The Leandro II decision, authored by Justice Robert Orr, rejected Manning’s mandate of prekindergarten. But Orr and colleagues affirmed much of what Manning had determined about services for at-risk students. Leandro II also spelled out more details of how the state would meet the “sound basic education” mandate.

Once again, the state Supreme Court did not order additional education spending.

Manning continued to spar with state and local education officials for another decade. Health concerns eventually prompted him to step away from the case. In March 2015 he ordered parties to present a “definite” plan of action to deal with Leandro issues.

By October 2016, Union County Superior Court Judge David Lee took over the case. One month later, N.C. voters placed Gov. Roy Cooper in the governor’s mansion. Both changes led to significant developments in the Leandro story.

While Cooper set up a Governor’s Commission on Access to Sound Basic Education, focusing on Leandro-related issues, attorneys representing state government started working with Leandro plaintiffs on joint requests. They sought authorization from Lee to hire an independent consultant. That consultant would develop a Leandro plan.

In March 2018 Lee appointed San Francisco-based WestEd to serve as the requested Leandro consultant. At the same time, the judge rejected the State Board of Education’s request to be dropped from court oversight in the case.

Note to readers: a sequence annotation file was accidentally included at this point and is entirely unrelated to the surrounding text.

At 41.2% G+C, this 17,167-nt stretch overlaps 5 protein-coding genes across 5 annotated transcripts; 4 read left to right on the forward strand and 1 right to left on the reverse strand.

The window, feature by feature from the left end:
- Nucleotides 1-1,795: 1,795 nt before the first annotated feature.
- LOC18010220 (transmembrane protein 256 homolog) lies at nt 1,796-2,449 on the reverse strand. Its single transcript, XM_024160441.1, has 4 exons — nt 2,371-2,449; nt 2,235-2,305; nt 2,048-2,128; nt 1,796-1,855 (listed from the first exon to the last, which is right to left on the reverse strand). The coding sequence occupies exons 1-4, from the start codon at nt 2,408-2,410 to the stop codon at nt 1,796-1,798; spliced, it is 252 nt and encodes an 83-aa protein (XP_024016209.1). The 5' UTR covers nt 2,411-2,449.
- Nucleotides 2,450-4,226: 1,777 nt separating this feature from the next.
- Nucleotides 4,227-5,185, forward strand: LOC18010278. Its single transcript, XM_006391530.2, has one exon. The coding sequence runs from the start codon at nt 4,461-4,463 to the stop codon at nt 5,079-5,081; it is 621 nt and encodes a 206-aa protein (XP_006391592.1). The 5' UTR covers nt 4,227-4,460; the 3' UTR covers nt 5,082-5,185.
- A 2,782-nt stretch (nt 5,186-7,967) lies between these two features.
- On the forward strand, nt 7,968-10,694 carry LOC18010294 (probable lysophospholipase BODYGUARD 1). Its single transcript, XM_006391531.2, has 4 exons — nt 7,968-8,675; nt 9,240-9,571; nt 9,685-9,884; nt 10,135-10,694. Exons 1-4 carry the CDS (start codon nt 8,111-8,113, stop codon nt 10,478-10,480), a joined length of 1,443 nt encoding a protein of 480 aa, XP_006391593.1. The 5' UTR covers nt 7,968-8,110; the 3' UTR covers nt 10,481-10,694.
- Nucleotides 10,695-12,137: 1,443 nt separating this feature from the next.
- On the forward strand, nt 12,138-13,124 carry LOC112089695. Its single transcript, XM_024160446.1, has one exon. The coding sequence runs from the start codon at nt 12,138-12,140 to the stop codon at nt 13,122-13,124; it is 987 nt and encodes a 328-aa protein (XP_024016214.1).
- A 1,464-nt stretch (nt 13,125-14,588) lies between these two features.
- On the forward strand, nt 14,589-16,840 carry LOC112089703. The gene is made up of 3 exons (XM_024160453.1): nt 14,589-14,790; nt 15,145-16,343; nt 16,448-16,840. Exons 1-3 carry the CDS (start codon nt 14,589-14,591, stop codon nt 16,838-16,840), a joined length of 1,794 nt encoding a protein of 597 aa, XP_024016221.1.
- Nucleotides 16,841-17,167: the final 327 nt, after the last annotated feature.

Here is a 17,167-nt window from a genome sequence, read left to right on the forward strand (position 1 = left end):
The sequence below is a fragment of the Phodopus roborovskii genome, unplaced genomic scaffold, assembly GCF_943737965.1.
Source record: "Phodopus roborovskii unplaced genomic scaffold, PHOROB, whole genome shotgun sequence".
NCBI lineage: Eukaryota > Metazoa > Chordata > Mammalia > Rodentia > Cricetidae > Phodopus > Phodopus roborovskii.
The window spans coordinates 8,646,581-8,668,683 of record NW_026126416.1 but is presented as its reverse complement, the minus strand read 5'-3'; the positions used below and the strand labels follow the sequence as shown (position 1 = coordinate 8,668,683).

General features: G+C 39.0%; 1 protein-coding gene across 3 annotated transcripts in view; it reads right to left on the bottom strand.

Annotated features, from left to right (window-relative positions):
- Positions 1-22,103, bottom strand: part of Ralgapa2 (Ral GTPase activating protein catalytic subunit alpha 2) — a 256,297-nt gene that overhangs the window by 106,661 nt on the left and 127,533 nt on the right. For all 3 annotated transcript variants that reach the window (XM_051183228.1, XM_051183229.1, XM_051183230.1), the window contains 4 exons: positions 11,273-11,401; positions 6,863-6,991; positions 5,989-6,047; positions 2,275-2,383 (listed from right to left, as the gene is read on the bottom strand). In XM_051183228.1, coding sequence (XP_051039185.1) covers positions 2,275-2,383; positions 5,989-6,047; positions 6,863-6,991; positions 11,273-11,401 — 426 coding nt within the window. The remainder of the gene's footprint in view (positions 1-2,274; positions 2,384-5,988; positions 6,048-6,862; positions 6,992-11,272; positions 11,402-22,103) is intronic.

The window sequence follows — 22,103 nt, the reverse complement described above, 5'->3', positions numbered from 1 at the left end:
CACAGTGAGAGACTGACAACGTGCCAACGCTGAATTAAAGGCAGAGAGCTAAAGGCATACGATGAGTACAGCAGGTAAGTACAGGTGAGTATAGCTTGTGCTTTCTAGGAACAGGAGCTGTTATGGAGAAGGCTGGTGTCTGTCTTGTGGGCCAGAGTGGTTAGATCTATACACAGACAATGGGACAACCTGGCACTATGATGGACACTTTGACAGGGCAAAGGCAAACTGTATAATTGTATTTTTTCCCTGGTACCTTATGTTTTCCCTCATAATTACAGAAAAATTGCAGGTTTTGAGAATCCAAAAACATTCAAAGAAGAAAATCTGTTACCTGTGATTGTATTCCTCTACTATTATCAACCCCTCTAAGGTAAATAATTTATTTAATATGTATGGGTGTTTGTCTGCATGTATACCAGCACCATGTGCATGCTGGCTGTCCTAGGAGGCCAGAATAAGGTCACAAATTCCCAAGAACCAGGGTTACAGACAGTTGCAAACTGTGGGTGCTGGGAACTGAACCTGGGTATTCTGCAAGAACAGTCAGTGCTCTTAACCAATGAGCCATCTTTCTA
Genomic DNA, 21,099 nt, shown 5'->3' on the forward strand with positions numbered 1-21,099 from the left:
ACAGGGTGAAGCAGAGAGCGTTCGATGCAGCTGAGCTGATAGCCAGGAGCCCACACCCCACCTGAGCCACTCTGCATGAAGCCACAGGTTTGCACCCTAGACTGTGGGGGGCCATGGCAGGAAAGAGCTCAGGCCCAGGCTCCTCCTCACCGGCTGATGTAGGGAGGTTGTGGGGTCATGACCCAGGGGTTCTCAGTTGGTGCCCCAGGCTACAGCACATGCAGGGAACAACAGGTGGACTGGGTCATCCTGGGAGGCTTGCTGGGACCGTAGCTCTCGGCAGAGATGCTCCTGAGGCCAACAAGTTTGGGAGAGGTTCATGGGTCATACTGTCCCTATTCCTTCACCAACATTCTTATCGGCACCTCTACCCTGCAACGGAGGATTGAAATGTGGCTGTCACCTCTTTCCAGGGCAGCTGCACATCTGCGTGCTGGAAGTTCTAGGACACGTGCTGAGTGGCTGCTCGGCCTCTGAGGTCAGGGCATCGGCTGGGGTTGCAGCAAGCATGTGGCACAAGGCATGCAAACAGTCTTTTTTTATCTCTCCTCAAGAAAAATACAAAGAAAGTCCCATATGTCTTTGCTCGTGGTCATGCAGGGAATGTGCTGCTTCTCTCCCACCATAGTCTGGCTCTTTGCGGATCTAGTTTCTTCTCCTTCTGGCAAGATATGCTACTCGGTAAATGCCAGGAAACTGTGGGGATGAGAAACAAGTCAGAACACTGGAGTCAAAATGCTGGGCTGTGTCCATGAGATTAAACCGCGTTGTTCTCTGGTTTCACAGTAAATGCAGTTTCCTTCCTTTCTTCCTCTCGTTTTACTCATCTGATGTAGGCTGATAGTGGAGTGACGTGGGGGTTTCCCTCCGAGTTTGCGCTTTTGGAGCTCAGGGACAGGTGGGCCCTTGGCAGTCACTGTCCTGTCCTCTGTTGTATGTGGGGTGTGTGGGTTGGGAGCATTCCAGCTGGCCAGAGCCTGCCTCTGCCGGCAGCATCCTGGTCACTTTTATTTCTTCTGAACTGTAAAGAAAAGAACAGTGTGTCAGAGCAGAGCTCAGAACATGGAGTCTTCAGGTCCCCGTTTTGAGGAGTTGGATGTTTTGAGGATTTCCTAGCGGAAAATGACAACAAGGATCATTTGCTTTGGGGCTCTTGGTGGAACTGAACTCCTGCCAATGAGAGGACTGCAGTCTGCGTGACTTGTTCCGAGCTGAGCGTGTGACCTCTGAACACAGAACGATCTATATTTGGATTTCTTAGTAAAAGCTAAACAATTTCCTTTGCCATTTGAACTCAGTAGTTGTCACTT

WestEd delivered its report in 2019, though details remained confidential for more than two months. In January 2020, little more than one month after the report reached the public, Lee issued an order relying heavily on WestEd’s findings.

By March 2021 the Leandro parties submitted an eight-year plan to Lee. It also focused on WestEd recommendations. Dubbed the comprehensive remedial plan, it called for billions of dollars in new education spending, along with new studies and reports that could generate even more expenses in the years to come.

On Nov. 10, 2021, Lee ordered the state to spend an additional $1.75 billion to implement two years of recommendations from the comprehensive remedial plan. In addition to ordering more spending, the judge took the controversial step of ordering the money transferred out of the state treasury and moved to state agencies. Lee’s order bypassed the General Assembly and focused instead on the state budget director, controller, and treasurer.

The second part of Lee’s order prompted the latest Leandro dispute. That dispute has returned the case to the N.C. Supreme Court.

Controller Linda Combs went to the N.C. Court of Appeals and secured a rare “writ of prohibition” against Lee’s Nov. 10 order. Combs argued that she could not take part in any transfer of funds without authorization from the General Assembly. To do so would violate her oath of office and expose her to criminal charges.